Elon Musk wants human trials for neural uplink firm

Tech billionaire showcases Neuralink's "brain-machine interface" technology as a recruitment drive

Brain implant

Elon Musk's startup, Neuralink, stepped into the light on Tuesday as the entrepreneur detailed the company's progress with wireless brain implants.

During a presentation at the California Academy of Sciences in San Francisco, the Tesla and SpaceX founder spoke in-depth about the "brain-machine interface" the company had been developing.

Since it was secretly founded in 2016, the goal of Neuralink has been to eventually implant devices in people who have been paralysed so they can connect with technology. Musk showcased some of the hardware being worked on by Neuralink, but the presentation actually served a different purpose.

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"The main reason for doing this presentation is for recruiting, we really want to have the best talent in the world come and work at Neuralink, anyone that's interested in trying to solve this problem, that's actually the primary purpose of this presentation," he said.

Musk first announced Nueralink in 2017 and until now, not much had been reported about its work. Other companies have also ported this kind of technology, such as ARM which collaborated with the Centre for Sensorimotor Neural Engineering (CNSE) at the University of Washington to develop brain-implantable processors in 2017.

The first person to actually receive a brain implant that allowed him to control a computer cursor was Matthew Nagle. In 2006, Nagle, who had a spinal cord injury, was able to play Pong using only his mind; the basic movement required took him only four days to master, he told The New York Times. The system Nagle used was called BrainGate and was developed initially at Brown University.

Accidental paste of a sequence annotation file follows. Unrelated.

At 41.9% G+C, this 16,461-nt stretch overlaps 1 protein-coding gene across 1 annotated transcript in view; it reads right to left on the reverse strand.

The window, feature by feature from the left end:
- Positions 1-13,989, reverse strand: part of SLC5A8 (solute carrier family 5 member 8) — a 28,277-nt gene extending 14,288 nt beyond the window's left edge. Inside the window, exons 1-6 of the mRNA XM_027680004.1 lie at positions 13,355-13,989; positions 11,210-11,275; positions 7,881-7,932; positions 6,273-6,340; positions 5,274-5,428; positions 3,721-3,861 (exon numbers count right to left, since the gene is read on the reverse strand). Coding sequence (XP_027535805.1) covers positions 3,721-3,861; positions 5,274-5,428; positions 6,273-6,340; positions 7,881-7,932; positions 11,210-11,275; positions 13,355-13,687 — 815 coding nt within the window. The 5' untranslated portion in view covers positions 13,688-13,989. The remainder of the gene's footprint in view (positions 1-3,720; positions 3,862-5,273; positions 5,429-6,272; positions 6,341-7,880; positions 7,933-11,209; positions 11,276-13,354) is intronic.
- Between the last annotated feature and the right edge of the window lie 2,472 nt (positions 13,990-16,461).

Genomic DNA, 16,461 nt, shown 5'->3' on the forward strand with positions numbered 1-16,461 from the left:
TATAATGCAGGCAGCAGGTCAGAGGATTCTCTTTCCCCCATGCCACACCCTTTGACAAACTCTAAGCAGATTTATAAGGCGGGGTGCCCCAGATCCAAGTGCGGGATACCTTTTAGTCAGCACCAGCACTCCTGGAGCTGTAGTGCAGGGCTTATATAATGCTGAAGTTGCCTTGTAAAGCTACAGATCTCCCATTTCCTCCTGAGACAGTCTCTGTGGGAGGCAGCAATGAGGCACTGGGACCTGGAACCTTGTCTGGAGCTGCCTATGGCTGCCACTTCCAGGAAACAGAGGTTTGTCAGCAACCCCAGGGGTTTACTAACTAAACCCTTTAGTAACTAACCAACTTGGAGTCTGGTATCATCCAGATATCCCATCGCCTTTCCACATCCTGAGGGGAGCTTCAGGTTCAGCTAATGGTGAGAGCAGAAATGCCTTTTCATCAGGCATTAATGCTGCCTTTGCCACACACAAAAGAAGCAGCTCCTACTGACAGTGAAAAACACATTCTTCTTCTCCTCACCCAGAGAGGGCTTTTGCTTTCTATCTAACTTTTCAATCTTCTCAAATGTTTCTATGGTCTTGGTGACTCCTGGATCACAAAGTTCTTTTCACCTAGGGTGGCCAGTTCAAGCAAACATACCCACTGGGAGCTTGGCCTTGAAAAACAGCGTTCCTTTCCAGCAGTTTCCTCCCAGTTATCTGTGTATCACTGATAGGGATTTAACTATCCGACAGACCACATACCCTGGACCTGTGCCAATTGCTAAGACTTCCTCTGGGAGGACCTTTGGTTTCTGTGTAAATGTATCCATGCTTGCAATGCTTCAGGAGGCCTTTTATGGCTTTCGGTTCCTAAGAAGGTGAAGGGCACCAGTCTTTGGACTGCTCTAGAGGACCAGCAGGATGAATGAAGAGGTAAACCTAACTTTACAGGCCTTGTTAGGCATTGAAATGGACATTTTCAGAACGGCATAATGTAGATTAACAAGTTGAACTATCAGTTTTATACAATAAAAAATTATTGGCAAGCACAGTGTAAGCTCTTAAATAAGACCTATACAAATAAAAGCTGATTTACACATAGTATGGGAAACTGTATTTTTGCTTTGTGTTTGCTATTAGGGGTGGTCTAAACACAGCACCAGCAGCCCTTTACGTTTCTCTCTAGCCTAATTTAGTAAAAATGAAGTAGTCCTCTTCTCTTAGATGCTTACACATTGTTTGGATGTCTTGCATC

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What makes Nueralink different, according to Musk, is that it's it uses flexible "threads," which are less likely to damage the brain than the materials currently used in brain-machine interfaces. These threads, which are detailed in a white paper credited to Musk, also create the possibility of transferring a higher volume of data. It notes that the system could include "as many as 3,072 electrodes per array distributed across 96 threads".

Neuralink plans to seek FDA approval for a human clinical trial as early as 2020, on a version of its device that is only intended for patients with serious medical conditions. The first clinical trial will target patients with complete paralysis and will involve installing four of its implants into patients brains  three in motor areas and one in a somatosensory area. These will connect wirelessly to an external transmitter mounted behind the ear, which contains the only battery and links up to a smartphone app.

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The hope is for better, more precise outcomes than previous attempts at brain-machine interfaces; if it works, it promises "high bandwidth" brain connection, implanted via robot surgery. While not much was said about data privacy or the security of what is essentially a two-way device, Musk acknowledged that testing on animals was a "sensitive" issue. The company has publicly declared it has worked with rats to make sure the platform is safe, however according to Musk it's also working with scientists at the University of California, Davis, to conduct experiments with monkeys.

"We definitely need to address the elephant in the room, the monkey in the room," Musk quipped. "A monkey has been able to control the computer with his brain. Just, FYI."

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